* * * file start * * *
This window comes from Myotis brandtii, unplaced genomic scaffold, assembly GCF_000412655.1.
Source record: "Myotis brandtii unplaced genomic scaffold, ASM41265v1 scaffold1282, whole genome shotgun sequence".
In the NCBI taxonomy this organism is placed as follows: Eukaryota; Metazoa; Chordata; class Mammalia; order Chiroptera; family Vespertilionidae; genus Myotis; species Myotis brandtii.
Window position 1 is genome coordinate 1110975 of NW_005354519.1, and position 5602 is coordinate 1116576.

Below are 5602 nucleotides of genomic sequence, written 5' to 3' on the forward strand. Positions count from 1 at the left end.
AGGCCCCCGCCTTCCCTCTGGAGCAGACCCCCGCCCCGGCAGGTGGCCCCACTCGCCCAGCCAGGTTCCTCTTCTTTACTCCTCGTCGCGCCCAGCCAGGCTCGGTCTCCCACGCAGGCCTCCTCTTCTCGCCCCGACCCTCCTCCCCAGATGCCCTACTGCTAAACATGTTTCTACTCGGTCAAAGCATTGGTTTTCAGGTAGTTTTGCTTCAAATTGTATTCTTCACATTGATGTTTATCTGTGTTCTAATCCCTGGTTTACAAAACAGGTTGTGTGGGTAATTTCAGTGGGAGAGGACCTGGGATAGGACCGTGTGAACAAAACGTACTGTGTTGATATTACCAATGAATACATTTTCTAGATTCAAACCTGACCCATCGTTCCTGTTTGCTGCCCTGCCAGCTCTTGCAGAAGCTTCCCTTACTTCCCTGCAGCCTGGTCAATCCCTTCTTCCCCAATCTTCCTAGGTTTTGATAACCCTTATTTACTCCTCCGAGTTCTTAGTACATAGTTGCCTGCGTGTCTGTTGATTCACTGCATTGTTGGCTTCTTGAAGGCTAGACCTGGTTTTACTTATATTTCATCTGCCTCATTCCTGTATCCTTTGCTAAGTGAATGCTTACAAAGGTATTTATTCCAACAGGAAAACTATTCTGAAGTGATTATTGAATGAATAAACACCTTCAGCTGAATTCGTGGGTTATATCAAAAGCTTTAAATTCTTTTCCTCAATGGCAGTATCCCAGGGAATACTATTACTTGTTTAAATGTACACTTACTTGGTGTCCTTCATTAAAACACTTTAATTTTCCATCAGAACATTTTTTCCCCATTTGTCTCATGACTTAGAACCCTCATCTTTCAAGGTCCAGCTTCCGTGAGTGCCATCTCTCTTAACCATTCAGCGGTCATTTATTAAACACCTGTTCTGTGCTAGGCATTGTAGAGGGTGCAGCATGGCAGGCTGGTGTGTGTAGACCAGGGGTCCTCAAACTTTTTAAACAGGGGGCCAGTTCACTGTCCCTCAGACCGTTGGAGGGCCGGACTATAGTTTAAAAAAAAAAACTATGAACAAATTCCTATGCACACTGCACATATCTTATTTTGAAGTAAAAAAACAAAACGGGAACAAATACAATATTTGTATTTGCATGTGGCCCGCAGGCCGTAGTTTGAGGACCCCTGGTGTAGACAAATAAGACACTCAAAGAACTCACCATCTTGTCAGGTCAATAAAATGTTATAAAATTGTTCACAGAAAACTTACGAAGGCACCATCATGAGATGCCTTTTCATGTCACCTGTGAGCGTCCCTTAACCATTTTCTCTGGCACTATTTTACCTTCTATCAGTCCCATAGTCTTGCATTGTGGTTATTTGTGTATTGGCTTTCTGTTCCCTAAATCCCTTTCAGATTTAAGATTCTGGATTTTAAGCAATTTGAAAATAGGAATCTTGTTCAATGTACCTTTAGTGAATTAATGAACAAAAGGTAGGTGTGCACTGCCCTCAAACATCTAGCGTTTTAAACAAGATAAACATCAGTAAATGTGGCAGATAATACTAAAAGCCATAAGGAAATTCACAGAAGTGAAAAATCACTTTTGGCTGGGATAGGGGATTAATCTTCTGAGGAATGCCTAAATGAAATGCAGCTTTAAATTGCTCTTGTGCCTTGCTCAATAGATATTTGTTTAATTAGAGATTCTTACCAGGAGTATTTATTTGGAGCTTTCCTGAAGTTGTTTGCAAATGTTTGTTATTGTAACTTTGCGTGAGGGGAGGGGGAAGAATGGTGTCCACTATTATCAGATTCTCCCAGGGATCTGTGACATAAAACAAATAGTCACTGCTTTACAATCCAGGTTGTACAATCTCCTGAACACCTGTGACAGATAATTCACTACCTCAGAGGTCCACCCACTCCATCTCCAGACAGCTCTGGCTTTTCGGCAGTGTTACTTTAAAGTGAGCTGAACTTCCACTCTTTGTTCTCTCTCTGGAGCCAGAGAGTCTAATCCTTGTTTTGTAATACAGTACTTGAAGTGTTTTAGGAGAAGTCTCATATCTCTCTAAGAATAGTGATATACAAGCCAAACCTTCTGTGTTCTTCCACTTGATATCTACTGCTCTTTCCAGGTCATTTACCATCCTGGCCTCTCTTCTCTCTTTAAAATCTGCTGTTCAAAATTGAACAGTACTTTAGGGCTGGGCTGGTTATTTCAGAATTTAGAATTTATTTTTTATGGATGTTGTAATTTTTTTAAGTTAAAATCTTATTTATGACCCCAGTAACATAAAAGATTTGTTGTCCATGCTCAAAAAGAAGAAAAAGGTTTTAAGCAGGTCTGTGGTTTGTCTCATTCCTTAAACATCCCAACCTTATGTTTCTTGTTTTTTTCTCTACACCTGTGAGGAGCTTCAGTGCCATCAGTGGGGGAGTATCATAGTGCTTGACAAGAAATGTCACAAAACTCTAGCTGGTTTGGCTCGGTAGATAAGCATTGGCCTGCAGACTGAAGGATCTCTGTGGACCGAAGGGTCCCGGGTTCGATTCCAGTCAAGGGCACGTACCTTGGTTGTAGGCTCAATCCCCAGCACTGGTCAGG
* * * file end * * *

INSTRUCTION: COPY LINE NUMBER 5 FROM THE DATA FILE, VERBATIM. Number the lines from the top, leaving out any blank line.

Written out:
Below are 5602 nucleotides of genomic sequence, written 5' to 3' on the forward strand. Positions count from 1 at the left end.